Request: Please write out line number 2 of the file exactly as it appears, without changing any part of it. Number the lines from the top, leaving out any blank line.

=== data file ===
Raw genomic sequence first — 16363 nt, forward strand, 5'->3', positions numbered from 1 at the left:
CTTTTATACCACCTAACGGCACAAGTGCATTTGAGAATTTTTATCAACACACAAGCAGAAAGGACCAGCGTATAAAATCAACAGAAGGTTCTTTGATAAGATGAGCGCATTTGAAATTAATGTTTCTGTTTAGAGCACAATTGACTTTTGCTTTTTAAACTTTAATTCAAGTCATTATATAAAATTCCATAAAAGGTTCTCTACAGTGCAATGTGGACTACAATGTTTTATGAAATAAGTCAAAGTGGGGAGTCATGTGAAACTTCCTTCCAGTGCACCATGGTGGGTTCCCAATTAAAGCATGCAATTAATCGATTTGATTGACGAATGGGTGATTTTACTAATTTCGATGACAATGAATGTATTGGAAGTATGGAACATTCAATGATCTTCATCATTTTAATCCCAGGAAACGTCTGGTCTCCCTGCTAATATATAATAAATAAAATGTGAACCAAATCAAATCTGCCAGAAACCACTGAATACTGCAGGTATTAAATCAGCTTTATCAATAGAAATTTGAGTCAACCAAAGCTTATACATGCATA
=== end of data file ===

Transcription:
CTTTTATACCACCTAACGGCACAAGTGCATTTGAGAATTTTTATCAACACACAAGCAGAAAGGACCAGCGTATAAAATCAACAGAAGGTTCTTTGATAAGATGAGCGCATTTGAAATTAATGTTTCTGTTTAGAGCACAATTGACTTTTGCTTTTTAAACTTTAATTCAAGTCATTATATAAAATTCCATAAAAGGTTCTCTACAGTGCAATGTGGACTACAATGTTTTATGAAATAAGTCAAAGTGGGGAGTCATGTGAAACTTCCTTCCAGTGCACCATGGTGGGTTCCCAATTAAAGCATGCAATTAATCGATTTGATTGACGAATGGGTGATTTTACTAATTTCGATGACAATGAATGTATTGGAAGTATGGAACATTCAATGATCTTCATCATTTTAATCCCAGGAAACGTCTGGTCTCCCTGCTAATATATAATAAATAAAATGTGAACCAAATCAAATCTGCCAGAAACCACTGAATACTGCAGGTATTAAATCAGCTTTATCAATAGAAATTTGAGTCAACCAAAGCTTATACATGCATA